In reading around the real estate blogs, I’m finding a troubling trend. A lot of American homeowners are liars. Yep, not surprising—especially given all the folks who lied about their ability to pay loans—by taking advantage of Alt-A mortgage products (those are the ones that require no proof of income or ability to pay).
Anyway, it’s all going hand in hand with the increased number of mortgage rescue plans, be it the Bank of America/Countrywide settlement or JP Morgan’sannouncement last week that it would rework about a hundred billion dollars worth of loans or even government modifications through the FHA.
The rumblings in the blogosphere have gone from anger at the borrowers who are getting bailed out without any punishment to a “if you can’t beat ‘em, join ‘em!” mentality. More and more people are suggesting that even if you can afford your loan, you should just stop paying on it, so as to take advantage of a better interest rate that might be offered through a bailout.
Now you’d think that the bailout plans would have safety catches for this sort of thing, like the banks would look at your income and expenses and figure out that you are actually capable of living up to your responsibilities. But as the volume of troubled loans grows, the bailout plans are getting “streamlined.” That’s the word I keep hearing and reading. Industry and government officials are trying to “streamline” the process because they simply don’t have the manpower to go loan by loan. So if you fit a certain formula of negative equity on your home and a variable loan product, you can probably streamline your way into a better deal, even if you don’t really need one.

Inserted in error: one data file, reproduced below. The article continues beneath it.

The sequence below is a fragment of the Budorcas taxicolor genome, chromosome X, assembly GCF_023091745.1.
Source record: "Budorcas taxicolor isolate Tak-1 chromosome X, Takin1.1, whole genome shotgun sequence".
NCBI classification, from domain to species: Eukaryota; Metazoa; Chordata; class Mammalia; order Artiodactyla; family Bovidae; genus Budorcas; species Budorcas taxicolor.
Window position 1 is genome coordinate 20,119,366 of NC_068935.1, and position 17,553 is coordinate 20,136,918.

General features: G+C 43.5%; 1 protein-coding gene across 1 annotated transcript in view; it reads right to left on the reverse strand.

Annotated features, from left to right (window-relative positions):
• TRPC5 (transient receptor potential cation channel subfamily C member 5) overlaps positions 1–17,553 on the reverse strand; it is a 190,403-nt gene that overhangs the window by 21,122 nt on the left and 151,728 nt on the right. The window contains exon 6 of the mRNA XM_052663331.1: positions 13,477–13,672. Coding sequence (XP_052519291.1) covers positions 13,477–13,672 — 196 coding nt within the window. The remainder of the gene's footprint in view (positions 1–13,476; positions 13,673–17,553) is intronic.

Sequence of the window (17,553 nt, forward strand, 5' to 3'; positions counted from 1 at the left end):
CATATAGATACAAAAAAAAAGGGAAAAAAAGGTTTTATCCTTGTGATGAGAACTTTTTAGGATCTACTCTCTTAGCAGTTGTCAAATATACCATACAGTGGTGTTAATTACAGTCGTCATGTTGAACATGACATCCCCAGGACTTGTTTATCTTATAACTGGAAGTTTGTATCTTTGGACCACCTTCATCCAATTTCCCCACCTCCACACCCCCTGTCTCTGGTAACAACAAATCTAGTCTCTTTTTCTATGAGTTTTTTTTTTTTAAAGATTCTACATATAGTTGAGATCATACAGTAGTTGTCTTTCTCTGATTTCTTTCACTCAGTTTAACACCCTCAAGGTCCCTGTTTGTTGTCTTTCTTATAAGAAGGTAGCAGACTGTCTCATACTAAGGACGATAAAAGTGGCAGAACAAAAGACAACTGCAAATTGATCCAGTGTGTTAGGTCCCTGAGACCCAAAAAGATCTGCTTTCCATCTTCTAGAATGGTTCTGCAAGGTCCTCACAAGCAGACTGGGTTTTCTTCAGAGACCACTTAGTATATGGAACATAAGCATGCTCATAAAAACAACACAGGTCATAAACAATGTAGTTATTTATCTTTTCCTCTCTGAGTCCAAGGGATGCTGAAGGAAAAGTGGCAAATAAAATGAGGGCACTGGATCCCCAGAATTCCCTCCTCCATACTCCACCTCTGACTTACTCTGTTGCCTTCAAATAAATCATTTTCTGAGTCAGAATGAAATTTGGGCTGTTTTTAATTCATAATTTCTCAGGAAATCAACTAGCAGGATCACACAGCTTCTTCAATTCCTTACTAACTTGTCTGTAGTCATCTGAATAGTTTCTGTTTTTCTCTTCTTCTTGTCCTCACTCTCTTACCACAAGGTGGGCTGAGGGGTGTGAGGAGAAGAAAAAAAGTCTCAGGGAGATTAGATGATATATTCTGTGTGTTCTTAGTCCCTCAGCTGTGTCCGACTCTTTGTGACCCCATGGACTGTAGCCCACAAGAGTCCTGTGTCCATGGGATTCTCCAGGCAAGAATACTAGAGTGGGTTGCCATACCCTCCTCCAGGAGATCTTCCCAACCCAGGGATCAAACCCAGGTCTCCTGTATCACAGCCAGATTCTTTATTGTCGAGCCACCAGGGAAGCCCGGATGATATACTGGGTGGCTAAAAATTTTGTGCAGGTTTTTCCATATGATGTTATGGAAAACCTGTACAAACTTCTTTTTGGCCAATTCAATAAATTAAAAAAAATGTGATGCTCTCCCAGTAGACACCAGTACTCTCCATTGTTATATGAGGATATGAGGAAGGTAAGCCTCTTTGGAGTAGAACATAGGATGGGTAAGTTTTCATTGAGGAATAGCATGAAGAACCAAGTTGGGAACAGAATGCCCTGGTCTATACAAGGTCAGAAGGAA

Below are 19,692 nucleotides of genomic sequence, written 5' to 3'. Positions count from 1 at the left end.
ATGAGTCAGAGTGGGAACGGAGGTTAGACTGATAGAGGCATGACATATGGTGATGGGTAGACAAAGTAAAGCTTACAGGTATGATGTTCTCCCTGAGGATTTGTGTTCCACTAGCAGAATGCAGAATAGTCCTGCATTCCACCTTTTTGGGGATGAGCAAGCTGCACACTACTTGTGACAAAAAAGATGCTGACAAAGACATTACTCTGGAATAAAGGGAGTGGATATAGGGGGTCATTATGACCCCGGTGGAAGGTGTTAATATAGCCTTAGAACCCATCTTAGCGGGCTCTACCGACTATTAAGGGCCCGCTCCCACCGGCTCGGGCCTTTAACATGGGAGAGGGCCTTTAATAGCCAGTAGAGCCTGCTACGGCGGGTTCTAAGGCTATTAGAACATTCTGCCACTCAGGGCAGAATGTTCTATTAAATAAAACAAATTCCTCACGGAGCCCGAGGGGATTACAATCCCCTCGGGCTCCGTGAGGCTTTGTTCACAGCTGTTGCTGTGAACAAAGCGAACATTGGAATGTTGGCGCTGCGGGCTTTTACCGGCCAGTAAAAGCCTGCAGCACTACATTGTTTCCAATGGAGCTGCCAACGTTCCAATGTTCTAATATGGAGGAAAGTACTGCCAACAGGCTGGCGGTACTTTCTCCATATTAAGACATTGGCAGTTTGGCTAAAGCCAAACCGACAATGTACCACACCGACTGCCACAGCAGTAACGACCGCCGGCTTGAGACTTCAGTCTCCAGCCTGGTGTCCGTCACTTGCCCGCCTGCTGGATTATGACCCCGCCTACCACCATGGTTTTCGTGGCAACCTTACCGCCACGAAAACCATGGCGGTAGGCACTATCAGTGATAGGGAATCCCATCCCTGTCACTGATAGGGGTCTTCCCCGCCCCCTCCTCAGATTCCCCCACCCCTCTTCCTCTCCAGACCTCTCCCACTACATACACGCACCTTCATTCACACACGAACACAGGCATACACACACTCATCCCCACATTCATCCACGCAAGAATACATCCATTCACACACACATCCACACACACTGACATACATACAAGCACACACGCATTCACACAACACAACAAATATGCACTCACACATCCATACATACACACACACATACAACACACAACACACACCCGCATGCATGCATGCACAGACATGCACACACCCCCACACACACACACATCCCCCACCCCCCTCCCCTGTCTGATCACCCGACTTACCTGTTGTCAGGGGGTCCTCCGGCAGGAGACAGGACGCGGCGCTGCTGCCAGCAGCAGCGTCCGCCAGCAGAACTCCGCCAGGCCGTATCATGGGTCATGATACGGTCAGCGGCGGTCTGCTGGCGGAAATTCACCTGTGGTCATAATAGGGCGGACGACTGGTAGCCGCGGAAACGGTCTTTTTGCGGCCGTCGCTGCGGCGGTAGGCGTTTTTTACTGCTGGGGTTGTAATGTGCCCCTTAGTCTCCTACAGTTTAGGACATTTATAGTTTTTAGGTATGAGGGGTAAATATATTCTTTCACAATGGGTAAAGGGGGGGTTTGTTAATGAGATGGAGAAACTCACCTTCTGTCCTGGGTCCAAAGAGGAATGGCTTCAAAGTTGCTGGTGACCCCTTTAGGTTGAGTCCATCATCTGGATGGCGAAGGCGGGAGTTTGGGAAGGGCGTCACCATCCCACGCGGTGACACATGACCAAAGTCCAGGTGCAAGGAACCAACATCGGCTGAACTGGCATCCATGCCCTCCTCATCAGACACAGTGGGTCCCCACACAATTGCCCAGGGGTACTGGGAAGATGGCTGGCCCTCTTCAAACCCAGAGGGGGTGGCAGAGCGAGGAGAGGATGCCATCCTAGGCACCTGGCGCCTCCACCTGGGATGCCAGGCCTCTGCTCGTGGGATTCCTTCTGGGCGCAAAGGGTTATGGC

- U.S. Rescue Attracts 1,800 Institutions: Report
I’m not calling all American borrowers a bunch of liars, but most folks are always looking for the better deal. And remember, an awful lot of Americans took advantage of loans that they knew they couldn’t afford, because it was a good deal at the time. I’m just throwing out a word of caution, for the record.
- Many Homeowners Owe More Than House Is Worth
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